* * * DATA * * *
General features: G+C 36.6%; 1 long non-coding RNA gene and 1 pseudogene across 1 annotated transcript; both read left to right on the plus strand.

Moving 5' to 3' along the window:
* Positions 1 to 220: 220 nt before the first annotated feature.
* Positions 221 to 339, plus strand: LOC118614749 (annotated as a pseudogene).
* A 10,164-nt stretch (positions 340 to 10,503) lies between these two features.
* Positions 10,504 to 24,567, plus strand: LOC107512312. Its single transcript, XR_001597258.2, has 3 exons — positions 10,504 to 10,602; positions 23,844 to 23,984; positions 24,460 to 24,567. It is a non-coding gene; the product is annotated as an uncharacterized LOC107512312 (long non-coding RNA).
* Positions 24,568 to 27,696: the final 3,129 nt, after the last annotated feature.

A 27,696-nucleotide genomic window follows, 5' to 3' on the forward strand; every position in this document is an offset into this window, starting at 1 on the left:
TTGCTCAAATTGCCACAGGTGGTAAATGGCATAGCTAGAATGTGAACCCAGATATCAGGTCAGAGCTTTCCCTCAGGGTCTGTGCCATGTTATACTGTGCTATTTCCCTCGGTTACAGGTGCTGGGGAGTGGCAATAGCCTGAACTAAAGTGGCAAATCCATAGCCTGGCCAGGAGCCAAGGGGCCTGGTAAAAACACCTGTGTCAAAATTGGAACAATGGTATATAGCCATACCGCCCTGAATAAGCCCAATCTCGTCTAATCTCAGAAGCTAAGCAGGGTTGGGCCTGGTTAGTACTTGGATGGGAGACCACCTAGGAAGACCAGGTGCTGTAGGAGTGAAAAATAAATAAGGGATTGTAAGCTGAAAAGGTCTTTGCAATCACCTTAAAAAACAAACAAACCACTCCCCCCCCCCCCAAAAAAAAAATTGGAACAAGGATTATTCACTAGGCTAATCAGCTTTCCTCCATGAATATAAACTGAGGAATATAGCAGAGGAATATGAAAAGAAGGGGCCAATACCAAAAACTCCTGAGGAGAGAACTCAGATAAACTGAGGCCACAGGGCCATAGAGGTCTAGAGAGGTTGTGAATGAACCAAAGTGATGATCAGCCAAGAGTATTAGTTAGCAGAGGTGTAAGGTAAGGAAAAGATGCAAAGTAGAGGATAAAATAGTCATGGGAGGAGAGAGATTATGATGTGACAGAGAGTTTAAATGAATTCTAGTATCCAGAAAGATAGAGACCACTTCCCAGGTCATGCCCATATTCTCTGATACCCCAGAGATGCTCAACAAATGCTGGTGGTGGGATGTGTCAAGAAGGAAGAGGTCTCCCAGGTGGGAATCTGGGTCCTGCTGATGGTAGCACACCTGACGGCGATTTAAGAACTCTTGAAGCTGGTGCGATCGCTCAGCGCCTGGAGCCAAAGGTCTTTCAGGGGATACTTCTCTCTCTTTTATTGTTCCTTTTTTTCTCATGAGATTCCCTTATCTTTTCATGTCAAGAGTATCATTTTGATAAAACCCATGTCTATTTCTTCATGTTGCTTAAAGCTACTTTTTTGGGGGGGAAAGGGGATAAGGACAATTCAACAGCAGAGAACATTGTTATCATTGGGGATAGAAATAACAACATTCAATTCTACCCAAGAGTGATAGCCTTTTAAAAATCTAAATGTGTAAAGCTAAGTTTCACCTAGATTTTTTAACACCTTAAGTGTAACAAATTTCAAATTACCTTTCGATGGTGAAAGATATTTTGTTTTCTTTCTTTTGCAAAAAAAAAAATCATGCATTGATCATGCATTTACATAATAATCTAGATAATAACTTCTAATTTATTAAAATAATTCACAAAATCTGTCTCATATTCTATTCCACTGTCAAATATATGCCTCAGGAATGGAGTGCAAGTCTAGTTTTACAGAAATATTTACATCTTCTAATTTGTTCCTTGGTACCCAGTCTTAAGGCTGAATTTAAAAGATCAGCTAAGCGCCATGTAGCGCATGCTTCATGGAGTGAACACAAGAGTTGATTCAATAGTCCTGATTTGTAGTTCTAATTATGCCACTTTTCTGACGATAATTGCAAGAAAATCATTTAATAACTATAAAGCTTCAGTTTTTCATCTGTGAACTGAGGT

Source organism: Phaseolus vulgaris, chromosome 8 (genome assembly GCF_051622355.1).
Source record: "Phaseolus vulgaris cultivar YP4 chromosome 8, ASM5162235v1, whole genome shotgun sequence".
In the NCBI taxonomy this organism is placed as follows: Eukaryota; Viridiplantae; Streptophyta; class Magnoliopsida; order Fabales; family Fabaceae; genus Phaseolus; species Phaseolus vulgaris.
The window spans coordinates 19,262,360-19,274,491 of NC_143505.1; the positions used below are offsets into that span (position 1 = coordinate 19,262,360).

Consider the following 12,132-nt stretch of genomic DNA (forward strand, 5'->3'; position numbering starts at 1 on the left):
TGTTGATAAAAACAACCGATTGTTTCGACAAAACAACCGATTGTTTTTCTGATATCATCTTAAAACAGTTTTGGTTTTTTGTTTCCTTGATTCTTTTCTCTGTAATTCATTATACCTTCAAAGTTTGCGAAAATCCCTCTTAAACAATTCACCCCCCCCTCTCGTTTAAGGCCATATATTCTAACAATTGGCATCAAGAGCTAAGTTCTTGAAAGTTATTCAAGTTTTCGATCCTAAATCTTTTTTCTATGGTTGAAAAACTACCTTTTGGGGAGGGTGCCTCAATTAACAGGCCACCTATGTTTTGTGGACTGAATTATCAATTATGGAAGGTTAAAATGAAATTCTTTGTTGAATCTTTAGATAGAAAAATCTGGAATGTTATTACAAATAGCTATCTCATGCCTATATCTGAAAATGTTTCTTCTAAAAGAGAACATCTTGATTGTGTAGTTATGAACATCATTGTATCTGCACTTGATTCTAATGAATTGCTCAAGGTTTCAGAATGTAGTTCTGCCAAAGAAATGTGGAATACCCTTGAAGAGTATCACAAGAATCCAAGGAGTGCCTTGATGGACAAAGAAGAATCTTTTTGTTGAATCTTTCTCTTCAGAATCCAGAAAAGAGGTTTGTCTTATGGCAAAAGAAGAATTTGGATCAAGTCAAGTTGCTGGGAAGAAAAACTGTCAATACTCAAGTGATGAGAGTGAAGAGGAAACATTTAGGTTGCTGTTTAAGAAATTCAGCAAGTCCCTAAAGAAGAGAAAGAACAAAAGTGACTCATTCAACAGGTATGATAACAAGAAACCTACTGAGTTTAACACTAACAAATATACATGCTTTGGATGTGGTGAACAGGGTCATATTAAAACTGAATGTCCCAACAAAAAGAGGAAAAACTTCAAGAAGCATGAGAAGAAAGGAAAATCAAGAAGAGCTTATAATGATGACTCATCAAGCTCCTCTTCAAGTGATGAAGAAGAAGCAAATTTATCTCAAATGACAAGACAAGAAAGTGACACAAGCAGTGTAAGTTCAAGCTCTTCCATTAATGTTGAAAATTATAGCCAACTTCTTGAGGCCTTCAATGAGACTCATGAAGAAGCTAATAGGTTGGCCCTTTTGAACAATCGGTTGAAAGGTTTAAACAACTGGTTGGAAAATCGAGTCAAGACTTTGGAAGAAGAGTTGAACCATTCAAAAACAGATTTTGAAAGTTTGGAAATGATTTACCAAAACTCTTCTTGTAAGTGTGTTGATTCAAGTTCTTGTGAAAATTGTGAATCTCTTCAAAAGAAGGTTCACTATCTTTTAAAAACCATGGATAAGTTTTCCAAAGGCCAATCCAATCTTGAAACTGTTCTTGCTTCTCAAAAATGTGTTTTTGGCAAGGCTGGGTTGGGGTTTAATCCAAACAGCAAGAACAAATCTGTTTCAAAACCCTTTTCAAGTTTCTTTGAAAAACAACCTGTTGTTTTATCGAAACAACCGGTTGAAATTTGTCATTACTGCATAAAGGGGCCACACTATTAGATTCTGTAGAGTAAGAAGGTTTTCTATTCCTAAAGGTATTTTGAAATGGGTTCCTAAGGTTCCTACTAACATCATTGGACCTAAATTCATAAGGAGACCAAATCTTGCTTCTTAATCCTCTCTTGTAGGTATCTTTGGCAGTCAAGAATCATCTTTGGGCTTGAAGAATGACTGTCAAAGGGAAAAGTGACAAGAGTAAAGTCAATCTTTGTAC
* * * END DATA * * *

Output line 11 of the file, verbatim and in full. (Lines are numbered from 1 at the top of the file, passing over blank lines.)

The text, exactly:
Source record: "Phaseolus vulgaris cultivar YP4 chromosome 8, ASM5162235v1, whole genome shotgun sequence".